Incident Commanders are often tasked with assuming command of an active incident that has developed prior to their arrival. I’m sure all of us have been exposed to those that have called a second alarm from the bunk room based upon reports from dispatch only to discover it was a dumpster fire behind an industrial building and not a working fire in an industrial building. We use this as an analogy to shed light on actions based upon perception not actions based upon reality or simply, Facts and Presentations. Often we find those individual that lack the basic understanding of fireground functions will base their decision on a very limited view of the situation and minimal informational input of the situation, rather than a global or comprehensive view of the developing situation. This is exactly why the old “Capture a 360* of the structure philosophy” becomes an important ingredient to our success model.
It is important for all command officers and incident commanders to capture a complete “360’” themselves or delegate to another Command Officer or at a minimum a Fire Officer in order to receive accurate feedback on the conditions of the structure and the growth of the incident within the first few minutes of establishing you action plan. This continuous size-up of the structure and incident must become a component of the overall comprehensive action plan. Adjustments may need to be made based upon the feedback you receive or the evidence in which you visualize. Remember, the building has seven sides, the four exterior walls, the roof, the basement (if applicable) and the interior.
This view and information input will allow you and others the basis to establish a comprehensive and complete action plan for the incident. Equally important is structure identification and understanding of Building and Rescue Profiles, as part of the foundation of effective operations on the fireground . Given the dynamics of today’s fires and the events of extreme fire behavior in which we operate within, the understanding of Hostile Event Recognition and the understanding of pressure as it relates to rapid fire progression is important information to be relayed to the incident commander. Particular in High-Volume, Big Box and Wide-Rise type structures where hostile events occur in the overhead at explosive levels which can create structural failure in the roof assembly. As i mentioned, the fireground functions on seven sides. One critical area that is often overlooked is the placement of personnel on the roof of the structure to give the Incident Commander a realistic look from above or as I mentioned in the title, "Getting eye's on the fire".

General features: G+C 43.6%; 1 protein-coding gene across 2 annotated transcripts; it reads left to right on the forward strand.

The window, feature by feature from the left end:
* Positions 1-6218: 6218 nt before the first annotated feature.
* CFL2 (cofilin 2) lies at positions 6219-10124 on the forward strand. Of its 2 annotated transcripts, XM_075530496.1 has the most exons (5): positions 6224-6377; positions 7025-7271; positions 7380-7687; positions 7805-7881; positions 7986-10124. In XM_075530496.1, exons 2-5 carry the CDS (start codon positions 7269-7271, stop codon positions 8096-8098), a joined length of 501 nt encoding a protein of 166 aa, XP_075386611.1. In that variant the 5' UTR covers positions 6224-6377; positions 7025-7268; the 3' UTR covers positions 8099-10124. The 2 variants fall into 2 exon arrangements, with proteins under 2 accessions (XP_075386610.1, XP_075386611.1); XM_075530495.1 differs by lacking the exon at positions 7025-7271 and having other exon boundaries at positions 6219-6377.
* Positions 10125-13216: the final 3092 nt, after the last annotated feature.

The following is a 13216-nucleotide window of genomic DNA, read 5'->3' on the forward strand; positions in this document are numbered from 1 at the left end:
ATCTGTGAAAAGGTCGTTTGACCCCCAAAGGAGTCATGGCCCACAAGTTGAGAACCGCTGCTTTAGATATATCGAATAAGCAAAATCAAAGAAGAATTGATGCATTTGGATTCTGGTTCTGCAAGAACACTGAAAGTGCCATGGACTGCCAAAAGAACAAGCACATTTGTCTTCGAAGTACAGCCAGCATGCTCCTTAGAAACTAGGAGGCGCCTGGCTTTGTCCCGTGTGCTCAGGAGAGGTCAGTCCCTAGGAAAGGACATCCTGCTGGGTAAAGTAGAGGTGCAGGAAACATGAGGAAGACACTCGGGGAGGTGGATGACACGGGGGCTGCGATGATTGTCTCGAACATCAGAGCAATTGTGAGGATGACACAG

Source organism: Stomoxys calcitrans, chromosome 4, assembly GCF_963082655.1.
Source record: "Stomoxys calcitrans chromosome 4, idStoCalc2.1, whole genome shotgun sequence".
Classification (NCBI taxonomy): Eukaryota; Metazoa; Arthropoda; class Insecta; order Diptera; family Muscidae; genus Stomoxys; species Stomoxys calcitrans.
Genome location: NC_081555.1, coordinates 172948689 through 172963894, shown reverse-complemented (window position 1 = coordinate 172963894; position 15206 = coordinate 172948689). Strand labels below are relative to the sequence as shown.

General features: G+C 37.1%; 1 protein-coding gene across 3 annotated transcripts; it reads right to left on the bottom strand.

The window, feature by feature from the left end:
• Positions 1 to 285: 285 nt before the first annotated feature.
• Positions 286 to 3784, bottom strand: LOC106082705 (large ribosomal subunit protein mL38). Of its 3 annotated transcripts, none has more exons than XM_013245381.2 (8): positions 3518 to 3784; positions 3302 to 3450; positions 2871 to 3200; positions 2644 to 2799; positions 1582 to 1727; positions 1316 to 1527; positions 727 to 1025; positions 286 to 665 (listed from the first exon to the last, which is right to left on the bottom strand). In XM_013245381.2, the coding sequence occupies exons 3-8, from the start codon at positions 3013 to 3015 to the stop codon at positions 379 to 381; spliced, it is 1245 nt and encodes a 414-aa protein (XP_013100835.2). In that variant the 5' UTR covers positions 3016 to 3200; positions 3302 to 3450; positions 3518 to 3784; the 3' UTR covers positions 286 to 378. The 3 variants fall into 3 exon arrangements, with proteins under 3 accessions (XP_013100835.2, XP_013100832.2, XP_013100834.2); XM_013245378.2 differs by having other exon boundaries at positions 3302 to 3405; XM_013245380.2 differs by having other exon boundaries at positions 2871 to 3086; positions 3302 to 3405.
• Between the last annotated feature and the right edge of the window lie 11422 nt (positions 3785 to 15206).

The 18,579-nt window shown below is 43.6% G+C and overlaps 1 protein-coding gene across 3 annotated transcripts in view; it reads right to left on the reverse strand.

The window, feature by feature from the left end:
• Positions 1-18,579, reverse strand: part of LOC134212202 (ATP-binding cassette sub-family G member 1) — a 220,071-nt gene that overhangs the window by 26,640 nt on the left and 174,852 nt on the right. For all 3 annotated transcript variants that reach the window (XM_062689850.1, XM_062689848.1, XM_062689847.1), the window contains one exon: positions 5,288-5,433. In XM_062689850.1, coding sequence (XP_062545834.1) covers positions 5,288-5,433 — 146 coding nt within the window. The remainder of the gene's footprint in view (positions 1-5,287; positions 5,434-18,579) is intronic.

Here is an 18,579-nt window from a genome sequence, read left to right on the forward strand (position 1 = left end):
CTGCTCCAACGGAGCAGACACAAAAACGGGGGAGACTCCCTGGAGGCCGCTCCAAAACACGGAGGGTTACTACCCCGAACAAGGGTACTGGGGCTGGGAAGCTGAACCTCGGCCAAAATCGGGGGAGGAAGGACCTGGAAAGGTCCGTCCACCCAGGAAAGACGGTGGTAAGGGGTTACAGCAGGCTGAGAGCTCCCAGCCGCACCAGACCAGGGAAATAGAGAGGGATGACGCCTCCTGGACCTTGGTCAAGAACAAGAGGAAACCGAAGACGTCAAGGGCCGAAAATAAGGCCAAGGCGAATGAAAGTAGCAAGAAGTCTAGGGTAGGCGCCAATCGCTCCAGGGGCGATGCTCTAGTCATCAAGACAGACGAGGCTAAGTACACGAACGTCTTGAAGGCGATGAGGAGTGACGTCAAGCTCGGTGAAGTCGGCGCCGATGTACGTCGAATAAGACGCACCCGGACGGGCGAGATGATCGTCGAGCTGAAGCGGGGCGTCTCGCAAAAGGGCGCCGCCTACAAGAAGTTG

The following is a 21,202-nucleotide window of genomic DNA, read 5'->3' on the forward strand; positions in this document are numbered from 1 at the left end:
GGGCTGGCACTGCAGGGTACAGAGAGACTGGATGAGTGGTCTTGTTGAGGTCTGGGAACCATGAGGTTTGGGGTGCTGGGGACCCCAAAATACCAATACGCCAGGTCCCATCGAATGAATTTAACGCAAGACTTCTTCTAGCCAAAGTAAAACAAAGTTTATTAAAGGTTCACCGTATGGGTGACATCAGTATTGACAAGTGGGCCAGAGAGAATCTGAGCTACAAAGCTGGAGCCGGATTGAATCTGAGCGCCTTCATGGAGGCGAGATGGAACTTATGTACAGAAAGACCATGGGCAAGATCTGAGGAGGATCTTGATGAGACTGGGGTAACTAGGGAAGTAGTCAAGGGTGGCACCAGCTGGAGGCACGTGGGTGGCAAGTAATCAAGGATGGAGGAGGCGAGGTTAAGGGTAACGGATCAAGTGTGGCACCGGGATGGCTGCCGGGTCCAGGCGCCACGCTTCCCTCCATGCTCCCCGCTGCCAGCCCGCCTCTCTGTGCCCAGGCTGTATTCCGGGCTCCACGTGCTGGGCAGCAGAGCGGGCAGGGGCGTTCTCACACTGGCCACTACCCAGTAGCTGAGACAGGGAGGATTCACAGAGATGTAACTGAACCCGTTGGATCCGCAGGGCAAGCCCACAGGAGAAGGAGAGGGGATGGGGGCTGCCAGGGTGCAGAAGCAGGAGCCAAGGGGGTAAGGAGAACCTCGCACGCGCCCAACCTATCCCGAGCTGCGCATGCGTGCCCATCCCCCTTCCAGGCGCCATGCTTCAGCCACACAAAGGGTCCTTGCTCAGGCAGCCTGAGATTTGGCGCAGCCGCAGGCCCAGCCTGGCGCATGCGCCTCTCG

Placing personnel on the roof of a structure will provide information to the Incident Commander in order to determine the ability to remain in the offensive position, or take a defensive posture on the fire. Remember, "If its unsafe to be on the roof, its unsafe to be under the same roof". This is not to say all occupancies will receive the Ole Vertical Ventilation Treatment. However, Incident Commanders will due themselves a great service by getting a good read on the structure and "Eye's on the Fire" by going top-side.